"Almost all of them have huge prism housings to, well, house the large prisms."

Like these.
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Old Wednesday 8th February 2012, 10:17   #12
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Exactly. A 10x with a 600 FOV. Now that would be something wouldn't it!
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Old Wednesday 8th February 2012, 14:56   #13
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A $25.00 investment will get a non eyeglass wearer the fov experience. I don't think 600' is necessary, although it sounds nice. 11* or 578' for a 77* afov in a vintage 7x35 porro will illustrate this. What happens with 75-80* afov is that the edge almost goes away. Yes, you can still have perceptual awareness that there is a black border out there at the edge of the earth. However, you can't really see it. When you try to actually look at the edge, you basically can't. If you go, say to the left edge, your right eye gets black out before you get there, if you force the issue and keep going you see two edges...which one is the real edge?

This does a couple of things. First it puts the pre edge image softness out into the periphery of the field, where it should be. In effect, you have a magnified peripheral view with much less edge awareness. The second thing it does is cause an apparent widening of the sweet spot. If you have eyes with some accommodation, they will focus out a lot of the gradual field curvature in the softness of the image. ETA: Combine the above with the 3-D effect of the porro gives a pretty outstanding view in many respects.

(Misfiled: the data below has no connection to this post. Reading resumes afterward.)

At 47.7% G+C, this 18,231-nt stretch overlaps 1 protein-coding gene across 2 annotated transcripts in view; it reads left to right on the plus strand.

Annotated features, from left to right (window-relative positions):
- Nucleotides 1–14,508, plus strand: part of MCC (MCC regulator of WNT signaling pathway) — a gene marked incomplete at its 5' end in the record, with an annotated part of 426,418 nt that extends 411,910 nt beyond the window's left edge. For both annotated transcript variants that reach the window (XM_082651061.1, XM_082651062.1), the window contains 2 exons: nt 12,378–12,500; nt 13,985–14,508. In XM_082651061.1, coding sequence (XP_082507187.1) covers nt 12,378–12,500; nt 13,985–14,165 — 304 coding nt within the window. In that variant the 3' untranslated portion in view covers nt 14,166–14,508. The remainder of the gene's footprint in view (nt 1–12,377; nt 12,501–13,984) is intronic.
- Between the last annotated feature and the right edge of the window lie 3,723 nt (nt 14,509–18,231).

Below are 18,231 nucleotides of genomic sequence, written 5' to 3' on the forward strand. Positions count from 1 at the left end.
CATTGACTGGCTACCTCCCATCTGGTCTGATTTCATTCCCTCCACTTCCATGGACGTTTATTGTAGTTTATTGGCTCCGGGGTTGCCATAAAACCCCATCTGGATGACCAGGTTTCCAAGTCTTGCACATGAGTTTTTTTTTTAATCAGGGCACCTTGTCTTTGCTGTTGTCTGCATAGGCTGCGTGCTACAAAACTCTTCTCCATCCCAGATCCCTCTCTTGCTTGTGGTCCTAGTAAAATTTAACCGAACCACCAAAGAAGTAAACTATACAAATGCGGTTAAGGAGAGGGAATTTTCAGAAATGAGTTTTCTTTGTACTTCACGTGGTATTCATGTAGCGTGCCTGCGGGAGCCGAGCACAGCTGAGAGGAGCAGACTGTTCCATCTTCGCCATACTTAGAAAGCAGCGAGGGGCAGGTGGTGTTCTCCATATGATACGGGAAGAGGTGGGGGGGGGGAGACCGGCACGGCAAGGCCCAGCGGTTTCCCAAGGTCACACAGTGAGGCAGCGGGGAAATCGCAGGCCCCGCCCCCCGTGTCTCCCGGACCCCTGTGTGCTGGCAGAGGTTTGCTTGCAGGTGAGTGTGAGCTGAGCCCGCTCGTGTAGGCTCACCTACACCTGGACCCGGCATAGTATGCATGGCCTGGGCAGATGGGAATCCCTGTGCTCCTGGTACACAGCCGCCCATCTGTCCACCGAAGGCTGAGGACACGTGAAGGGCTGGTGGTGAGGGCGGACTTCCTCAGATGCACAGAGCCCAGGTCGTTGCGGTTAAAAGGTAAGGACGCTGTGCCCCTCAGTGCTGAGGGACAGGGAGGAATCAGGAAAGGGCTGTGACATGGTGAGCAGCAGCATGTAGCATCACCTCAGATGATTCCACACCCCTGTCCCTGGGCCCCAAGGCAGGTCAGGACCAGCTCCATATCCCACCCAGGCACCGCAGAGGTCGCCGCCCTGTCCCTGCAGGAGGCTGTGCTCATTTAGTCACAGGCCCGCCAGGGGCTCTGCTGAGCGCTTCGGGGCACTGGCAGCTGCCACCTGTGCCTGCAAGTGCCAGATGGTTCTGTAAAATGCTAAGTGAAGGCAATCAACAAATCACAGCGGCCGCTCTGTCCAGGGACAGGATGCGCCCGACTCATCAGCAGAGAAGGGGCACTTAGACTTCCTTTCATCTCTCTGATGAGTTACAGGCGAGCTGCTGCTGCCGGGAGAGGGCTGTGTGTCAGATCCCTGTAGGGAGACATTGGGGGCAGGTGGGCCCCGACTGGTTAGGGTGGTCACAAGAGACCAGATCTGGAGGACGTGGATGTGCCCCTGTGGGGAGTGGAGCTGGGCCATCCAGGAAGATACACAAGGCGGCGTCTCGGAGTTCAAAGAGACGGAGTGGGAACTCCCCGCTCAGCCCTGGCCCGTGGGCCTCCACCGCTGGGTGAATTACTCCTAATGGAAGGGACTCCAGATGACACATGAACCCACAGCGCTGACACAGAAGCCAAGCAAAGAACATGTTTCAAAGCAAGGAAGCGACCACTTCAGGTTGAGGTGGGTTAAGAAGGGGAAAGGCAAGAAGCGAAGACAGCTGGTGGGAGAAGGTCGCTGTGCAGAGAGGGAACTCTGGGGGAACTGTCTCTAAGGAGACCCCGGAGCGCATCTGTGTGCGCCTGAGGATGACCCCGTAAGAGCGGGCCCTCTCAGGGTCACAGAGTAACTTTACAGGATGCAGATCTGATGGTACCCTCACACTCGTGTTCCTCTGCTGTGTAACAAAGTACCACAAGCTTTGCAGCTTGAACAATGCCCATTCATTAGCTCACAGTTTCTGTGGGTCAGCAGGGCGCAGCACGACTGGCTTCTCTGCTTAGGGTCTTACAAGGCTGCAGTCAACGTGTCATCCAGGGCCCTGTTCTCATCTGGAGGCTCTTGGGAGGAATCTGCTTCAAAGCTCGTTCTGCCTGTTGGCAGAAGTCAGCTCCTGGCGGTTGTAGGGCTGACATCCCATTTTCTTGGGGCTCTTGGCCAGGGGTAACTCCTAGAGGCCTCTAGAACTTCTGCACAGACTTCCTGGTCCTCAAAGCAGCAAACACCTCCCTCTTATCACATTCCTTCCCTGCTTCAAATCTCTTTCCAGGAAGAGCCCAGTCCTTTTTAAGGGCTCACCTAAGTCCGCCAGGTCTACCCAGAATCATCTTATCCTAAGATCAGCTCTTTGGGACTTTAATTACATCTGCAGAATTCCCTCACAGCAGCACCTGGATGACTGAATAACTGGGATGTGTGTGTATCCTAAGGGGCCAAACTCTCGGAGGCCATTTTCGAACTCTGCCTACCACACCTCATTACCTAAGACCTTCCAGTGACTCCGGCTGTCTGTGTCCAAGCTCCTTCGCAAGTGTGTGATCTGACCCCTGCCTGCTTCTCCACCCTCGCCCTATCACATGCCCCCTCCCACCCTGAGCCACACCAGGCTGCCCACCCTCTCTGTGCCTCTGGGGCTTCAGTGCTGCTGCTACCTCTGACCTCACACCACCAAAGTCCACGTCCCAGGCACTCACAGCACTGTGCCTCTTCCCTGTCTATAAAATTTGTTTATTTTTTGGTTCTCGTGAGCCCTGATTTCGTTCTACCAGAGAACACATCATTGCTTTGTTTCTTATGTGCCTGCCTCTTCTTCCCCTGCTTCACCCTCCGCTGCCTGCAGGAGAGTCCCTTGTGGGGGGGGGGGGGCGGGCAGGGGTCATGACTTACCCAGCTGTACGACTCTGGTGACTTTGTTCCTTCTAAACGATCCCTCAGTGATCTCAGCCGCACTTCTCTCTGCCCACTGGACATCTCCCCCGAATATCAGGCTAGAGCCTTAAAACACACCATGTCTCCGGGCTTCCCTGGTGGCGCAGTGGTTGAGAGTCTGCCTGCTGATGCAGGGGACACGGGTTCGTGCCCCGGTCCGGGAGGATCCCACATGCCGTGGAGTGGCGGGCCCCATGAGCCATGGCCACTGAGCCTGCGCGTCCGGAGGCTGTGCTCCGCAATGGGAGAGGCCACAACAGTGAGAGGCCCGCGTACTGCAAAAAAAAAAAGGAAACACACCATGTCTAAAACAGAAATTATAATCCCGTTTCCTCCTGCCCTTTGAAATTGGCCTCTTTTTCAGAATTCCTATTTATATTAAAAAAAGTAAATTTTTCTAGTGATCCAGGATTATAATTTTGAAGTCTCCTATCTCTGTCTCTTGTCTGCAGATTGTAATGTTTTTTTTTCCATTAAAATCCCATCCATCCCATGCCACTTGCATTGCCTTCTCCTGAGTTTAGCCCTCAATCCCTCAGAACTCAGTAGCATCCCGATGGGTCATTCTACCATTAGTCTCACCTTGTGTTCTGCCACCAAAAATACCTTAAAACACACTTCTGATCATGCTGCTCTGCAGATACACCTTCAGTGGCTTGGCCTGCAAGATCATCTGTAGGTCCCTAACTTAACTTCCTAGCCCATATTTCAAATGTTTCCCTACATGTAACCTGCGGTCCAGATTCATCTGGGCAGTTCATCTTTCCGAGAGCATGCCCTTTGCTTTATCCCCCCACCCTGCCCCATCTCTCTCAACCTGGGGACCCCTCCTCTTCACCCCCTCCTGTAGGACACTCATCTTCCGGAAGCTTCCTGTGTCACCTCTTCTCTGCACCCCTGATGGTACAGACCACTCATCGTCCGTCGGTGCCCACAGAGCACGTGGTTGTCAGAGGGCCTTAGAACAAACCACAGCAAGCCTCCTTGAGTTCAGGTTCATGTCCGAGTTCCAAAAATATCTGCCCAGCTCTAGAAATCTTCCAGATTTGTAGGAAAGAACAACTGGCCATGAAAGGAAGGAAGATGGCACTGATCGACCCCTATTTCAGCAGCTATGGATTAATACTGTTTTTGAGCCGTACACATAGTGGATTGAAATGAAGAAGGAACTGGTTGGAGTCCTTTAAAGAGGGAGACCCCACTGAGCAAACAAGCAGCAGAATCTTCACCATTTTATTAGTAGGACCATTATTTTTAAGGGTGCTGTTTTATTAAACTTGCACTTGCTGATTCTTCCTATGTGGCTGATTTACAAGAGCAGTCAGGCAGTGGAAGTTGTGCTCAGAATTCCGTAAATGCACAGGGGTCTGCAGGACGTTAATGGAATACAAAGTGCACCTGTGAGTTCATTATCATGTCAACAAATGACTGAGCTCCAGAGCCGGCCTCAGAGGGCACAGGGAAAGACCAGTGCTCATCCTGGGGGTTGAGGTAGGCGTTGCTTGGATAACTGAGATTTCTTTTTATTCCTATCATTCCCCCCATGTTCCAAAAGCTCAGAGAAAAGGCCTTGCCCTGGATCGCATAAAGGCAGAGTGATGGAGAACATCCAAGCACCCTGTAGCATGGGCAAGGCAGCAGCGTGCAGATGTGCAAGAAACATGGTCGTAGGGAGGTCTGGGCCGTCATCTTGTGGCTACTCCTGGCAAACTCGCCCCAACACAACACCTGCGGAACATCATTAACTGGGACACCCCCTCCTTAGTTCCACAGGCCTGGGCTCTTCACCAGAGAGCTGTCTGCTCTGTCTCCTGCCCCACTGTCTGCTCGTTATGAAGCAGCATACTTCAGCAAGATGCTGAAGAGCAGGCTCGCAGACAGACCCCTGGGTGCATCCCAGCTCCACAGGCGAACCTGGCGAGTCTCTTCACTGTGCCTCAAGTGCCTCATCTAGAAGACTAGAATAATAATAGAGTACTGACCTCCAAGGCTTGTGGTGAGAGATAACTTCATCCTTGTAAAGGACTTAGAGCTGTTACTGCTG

You will need a porro with large prisms, American style rather than the smaller German/Zeiss style. A smaller prism porro with a 578' fov does not give the same impression of width as the larger. For one thing, they have a little more eye relief and you have to back off a few mm to avoid blackout. The closer you can get your eye to the ocular the wider things look. The large prism UWA 7x35's are a large double handful of binocular, small they really are not.

Eye glass wearers are out of luck here, you can't get close enough to the ocular to even completely merge the images. They are not for cold weather either, because with your eyes that close to the lens, there is a lot of external fogging potential.

I have been thinking about what one of these would look like with modern glass and coatings. After reading Holger, I agree with him. Another eye piece is needed too.

So, I don't think SV/EDG type sharp edges are needed, but a lessening of the softness of the image and widening the sweet spot would be a view to be seen.

The old porro will perform at surprising levels, but an alpha they are not. They serve to illustrate the fov phenomena quite well.
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Old Wednesday 8th February 2012, 16:32   #14
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Hello Dennis,

I think this 11x50 8.5* binocular is what you would have to fulfill your wishes.

Happy viewing,
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Old Wednesday 8th February 2012, 18:58   #15